Maybe It Is a Recession?
The U.S. economy shrinks for a second consecutive quarter.
Here are today’s highlights:
More than 60 percent of customers check Google reviews online before they visit a business.
Best Buy is testing a digital-first, brick-and-mortar store in North Carolina.
Some thoughts on how entrepreneurs spot opportunities for new businesses.
The revenue drop following the sale of a business can range from 20 percent to 50 percent, says a business broker.
GDP fell in the second quarter: “The U.S. economy shrank for a second quarter in a row—a common definition of recession—as businesses trimmed their inventories, the housing market buckled under rising interest rates, and high inflation took steam out of consumer spending. Gross domestic product, a broad measure of the goods and services produced across the economy, fell at an inflation and seasonally adjusted annual rate of 0.9 percent in the second quarter, the Commerce Department said Thursday. That marked a deterioration from the 1.6 percent rate of contraction recorded in the first three months of 2022.”
“The GDP report offered some discouraging signs, and underscored the challenges facing U.S. businesses, consumers, and policy makers—including high inflation, weakening consumer sentiment and supply-chain volatility.”
“Consumer spending accounts for roughly two-thirds of total economic output, and Thursday’s report showed Americans spent at a cooler clip in the second quarter. Business investment worsened slightly.” READ MORE
Google is delaying its plan to kill third-party cookies: “The latest delay is intended to allow more time for advertisers, publishers, and other members of the online ad industry to begin formal testing of the new cookieless technologies proposed in Google's ‘Privacy Sandbox’ initiative, sources familiar with the matter told Insider. ... Google said it planned to expand the testing windows for its Privacy Sandbox technologies for developers and begin trialing them with Chrome users from early August into 2023. ‘We now intend to begin phasing out third-party cookies in Chrome in the second half of 2024,’ the blog post continued.”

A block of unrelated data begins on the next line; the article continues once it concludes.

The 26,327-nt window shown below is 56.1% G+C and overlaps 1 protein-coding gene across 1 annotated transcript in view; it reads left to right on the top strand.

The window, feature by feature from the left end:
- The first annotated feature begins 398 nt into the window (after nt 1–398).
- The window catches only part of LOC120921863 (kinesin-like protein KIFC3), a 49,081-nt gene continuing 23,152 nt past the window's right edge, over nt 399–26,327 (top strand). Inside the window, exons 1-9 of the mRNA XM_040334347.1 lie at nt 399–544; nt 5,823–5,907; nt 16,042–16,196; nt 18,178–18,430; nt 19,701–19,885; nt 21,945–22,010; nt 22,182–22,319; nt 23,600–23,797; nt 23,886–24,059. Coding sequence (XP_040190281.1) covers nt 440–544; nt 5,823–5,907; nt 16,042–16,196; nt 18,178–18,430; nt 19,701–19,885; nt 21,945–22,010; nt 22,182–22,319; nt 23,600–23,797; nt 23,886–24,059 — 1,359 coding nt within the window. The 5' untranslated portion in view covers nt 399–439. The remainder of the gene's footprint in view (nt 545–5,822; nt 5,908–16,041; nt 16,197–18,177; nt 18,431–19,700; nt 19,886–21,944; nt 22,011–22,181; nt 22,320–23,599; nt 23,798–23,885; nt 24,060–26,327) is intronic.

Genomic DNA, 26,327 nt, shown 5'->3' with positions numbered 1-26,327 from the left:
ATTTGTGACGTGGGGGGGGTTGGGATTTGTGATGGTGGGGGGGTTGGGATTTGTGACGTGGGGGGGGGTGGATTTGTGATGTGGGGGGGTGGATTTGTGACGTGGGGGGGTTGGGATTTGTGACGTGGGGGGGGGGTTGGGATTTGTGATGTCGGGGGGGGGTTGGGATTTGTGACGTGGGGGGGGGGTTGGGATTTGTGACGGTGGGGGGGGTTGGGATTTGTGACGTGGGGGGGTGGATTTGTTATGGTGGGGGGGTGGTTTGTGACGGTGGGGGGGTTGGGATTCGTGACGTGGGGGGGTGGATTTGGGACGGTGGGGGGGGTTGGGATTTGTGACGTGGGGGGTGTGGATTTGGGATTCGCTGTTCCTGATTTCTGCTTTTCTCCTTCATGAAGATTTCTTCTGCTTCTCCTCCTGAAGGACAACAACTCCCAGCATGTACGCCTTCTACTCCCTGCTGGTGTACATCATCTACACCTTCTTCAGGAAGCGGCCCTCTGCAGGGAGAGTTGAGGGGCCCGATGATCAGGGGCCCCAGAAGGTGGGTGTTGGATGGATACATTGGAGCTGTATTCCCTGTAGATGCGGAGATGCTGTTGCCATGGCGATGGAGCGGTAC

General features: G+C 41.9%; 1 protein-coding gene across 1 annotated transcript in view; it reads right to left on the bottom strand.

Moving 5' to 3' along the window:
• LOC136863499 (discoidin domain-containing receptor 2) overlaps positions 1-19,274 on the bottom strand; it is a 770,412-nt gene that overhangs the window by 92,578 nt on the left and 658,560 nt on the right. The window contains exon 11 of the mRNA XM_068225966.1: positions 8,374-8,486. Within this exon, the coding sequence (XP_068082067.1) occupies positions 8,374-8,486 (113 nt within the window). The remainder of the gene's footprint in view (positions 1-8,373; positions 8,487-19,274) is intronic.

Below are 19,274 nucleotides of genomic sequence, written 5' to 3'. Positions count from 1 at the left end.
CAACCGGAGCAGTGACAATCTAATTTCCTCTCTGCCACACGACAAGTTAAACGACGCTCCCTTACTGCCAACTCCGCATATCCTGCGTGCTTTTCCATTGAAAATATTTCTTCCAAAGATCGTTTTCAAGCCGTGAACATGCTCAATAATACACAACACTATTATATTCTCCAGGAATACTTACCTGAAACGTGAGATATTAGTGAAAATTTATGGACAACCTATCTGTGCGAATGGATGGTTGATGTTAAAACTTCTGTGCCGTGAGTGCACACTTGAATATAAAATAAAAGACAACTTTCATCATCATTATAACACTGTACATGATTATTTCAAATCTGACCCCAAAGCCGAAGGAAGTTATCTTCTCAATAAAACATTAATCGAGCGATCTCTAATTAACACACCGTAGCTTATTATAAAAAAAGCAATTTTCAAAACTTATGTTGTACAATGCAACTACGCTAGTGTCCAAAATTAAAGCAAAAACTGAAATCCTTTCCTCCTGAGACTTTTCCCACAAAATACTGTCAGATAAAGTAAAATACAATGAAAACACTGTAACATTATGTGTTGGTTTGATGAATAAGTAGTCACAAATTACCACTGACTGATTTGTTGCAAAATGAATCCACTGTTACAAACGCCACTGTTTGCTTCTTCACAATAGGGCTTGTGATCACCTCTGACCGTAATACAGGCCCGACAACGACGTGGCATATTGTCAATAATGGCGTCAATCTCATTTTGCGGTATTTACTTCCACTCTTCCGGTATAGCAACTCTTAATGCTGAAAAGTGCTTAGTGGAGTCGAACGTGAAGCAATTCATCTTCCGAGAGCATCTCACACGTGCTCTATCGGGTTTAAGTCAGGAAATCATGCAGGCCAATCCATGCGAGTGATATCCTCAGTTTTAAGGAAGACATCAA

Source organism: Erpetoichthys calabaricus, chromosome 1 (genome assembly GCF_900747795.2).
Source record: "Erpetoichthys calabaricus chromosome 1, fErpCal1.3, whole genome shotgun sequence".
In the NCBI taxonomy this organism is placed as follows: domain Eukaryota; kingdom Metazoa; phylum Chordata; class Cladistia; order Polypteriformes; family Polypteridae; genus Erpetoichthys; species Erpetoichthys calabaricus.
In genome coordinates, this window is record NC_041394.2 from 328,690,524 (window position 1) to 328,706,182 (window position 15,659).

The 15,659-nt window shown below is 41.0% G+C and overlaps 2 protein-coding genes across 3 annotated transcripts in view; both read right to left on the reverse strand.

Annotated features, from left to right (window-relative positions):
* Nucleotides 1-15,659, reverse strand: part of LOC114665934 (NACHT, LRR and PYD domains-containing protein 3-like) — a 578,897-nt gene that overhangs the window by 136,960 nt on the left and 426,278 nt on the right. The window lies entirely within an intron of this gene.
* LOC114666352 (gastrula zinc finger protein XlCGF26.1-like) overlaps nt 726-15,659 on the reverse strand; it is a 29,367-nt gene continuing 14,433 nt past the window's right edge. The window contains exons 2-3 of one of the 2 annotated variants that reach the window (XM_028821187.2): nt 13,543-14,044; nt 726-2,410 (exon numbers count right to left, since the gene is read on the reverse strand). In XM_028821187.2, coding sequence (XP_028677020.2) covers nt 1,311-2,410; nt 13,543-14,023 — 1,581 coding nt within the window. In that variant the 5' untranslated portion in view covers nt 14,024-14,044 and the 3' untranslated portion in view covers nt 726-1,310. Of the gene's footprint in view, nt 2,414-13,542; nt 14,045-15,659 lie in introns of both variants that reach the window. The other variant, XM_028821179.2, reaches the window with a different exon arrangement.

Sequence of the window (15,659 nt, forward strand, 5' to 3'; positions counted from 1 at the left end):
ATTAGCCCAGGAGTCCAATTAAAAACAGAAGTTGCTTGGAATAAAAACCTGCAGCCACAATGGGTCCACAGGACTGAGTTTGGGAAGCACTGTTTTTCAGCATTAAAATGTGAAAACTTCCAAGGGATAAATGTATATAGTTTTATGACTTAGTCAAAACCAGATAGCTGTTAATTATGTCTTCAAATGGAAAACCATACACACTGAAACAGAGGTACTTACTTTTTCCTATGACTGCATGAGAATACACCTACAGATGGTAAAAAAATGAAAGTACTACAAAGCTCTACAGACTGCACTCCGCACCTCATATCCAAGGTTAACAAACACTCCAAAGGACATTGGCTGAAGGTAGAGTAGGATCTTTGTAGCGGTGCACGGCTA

“Chrome is by far the most-popular global web browser, cornering two-thirds of the market, while Google is also the world's biggest seller of advertising.”
“News of the delay will likely be welcomed by some corners of the ad community, which are still heavily reliant on cookies to precision-target and measure ads.” READ MORE
Here’s how to manage your Google reviews: “More than 60 percent of customers check Google reviews online before they visit a business. Understandably, they want to check out the experience others have had with your company before they commit to you. This is why Google reviews are important, and why you should put effort into acquiring them. The first thing that appears when you search for a business on Google is that business' reviews and average rating, and if these are not good, chances are potential customers will go elsewhere.”
“If Google sees that you have good reviews, your website will be ranked higher in search engine results because Google can see you are popular and offer customers a good experience.”
“Customers are usually only driven to write a review if they have had a negative experience; this means obtaining lots of great reviews isn't something you can leave to chance.”
“It’s a good idea to respond to reviews. Thanking a customer for a good review shows that you care what customers think about you and are grateful for their business.”
“If there are any negative reviews, responding in an open manner that is not defensive will demonstrate that you are willing to make things right and own up to your mistakes.” READ MORE
Best Buy is opening a 5,000-square-foot, digital-first store in North Carolina: “This is a departure from the company’s big box stores that are typical of 35,000-40,000 square feet in size. The company says while shoppers won’t be able to buy major appliances from this store, they can still place an order on the site and pick them up from the Monroe store. What’s more, for regular-sized items, the company is placing pick-up lockers outside the store, so shoppers can grab online orders anytime. Blue shirt employees and Geek Squad techs will staff the store for purchasing advice. Plus, shoppers can virtually contact experts through its virtual store through voice calls, video calls or chat.”
“Demos are a critical part of this format, and the firm said shoppers can try most of the products before buying them.”